Thursday, September 20, 2007

Ganesh Chaturthi ... the sad end!

I've always heard or seen people talking in excitement about Ganesh Chaturthi and what all they do to celebrate it. However I never felt any special feelings arising inside me for this festival. Not that I'm an atheist. I very much believe in God despite the fact I don't pray everyday.

And to be truthful, its not about feeling anything special but about the fact that I somehow feel aversion for two festivals one of them being Ganesh Chaturthi and the the other Durga Puja. The aversion is not towards the prayers or the celebrations. Its the end which bothers me. Makes me feel sad not for Ganeshji or for Durgaji but for the people who do not see how they are totally disrespecting them in the end. And it seems like a total sham to me.

I know there are tons of people who will scorn at me for writing such words but this is the truth..the truth about how I feel.

And why do I feel so? Look at these pictures and they will say it all without any further explanation required from me.





Do you feel happy to see such treatment meted out to the God who was being celebrated few hours ago? I certainly don't.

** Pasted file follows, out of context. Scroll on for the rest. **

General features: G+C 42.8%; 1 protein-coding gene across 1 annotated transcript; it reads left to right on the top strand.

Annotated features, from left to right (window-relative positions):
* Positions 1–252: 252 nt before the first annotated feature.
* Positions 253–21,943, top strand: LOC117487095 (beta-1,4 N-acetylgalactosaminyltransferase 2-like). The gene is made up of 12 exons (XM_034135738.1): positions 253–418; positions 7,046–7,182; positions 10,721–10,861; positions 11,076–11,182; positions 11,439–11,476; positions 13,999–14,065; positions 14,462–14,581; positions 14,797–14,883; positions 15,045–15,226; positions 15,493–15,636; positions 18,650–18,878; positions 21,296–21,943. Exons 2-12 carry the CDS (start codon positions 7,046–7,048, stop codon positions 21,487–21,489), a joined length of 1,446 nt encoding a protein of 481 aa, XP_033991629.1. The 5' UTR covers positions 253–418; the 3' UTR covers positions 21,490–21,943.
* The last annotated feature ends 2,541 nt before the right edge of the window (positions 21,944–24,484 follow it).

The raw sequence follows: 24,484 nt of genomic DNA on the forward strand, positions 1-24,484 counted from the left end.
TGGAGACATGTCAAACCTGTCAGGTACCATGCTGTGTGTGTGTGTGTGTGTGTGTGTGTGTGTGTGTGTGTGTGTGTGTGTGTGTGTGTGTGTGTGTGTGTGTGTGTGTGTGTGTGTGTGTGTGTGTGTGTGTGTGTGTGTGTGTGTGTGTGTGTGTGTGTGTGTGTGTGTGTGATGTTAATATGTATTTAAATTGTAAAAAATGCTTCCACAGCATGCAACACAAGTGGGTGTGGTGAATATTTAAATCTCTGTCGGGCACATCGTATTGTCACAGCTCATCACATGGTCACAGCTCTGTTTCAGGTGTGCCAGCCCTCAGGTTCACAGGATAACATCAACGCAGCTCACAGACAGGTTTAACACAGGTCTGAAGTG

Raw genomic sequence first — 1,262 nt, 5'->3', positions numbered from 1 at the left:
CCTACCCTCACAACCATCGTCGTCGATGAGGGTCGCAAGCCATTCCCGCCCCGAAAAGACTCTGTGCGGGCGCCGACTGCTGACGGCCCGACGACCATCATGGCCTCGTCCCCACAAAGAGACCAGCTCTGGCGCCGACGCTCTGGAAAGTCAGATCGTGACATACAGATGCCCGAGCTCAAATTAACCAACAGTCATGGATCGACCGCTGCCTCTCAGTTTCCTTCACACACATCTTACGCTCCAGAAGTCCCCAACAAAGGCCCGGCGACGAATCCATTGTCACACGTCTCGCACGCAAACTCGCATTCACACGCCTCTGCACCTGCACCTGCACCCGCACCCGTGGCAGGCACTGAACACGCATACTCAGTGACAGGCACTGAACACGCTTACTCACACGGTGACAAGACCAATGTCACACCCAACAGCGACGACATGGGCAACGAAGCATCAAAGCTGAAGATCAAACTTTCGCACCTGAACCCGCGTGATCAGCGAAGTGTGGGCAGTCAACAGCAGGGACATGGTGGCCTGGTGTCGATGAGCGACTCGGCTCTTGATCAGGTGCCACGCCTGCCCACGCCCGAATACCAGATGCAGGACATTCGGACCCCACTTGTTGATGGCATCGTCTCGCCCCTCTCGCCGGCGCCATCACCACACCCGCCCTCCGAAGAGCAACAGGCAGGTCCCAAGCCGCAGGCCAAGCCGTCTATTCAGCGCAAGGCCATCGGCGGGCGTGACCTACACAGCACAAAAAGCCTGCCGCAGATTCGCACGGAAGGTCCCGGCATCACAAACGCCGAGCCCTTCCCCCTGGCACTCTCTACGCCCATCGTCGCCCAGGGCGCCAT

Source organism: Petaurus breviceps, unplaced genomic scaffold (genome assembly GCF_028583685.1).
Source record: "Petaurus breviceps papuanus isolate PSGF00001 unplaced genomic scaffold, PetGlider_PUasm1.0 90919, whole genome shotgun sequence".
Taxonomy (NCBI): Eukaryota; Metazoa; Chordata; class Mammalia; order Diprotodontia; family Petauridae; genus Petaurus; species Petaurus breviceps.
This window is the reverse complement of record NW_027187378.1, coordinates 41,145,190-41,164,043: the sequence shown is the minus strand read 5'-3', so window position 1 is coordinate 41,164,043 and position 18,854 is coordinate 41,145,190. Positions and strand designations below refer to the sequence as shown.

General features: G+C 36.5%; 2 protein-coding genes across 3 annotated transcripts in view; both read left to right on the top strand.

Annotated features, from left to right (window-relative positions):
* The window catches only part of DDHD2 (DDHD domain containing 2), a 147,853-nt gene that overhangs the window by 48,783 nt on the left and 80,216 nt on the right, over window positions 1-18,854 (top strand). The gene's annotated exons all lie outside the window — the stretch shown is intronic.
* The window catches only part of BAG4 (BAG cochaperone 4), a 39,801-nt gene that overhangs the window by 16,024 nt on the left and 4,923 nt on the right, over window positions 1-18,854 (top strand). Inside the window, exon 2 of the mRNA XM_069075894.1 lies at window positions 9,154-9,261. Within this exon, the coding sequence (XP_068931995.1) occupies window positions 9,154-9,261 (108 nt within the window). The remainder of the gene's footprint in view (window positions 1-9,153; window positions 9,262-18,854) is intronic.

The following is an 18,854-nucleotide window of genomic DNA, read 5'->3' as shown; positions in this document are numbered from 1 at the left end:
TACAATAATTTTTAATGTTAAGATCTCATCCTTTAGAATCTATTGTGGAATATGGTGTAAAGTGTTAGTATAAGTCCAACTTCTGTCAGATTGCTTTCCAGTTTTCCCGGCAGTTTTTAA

Do you think our Gods deserve this kind of treatment towards the end after days of celebrating them? Definitely not!

Do you think Ganeshji would be happy to see himself lying amidst the filth on the beach? Never!!

So why are we doing this? What for? Few days we keep them on the pedestal and then they end up lying on the beach with broken arms, covered in filth being trampled upon by the cleaning machines. And this is the time when it makes me feel its all a sham!

And its not just about Ganesh Chaturthi. I feel the same for Durga Puja and the visarjan at the end of it too.

This is the same reason why I refuse to take wall or pocket calendars with any of the Gods pictures on it because I get concerned that once the year is over, how do I dispose the calendar off? I just do not like throwing it in the dustbin. For Gods sake it has the picture of the god whom we respect and look up to.

I can go on and on about it but I guess I've got my point conveyed. And when I read Rarely There, I was glad I'm not alone in how I feel.

I always wonder, why do we need to do the visarjan? Why can't we keep the god with us, in our homes after the celebrations? Do we need to follow a ritual which was made eons ago? But I also know for the fact that earlier there were not such small small groups celebrating separately. Maybe its become more of a status symbol to be sponsoring such celebrations! Why can't the whole city unite and celebrate together?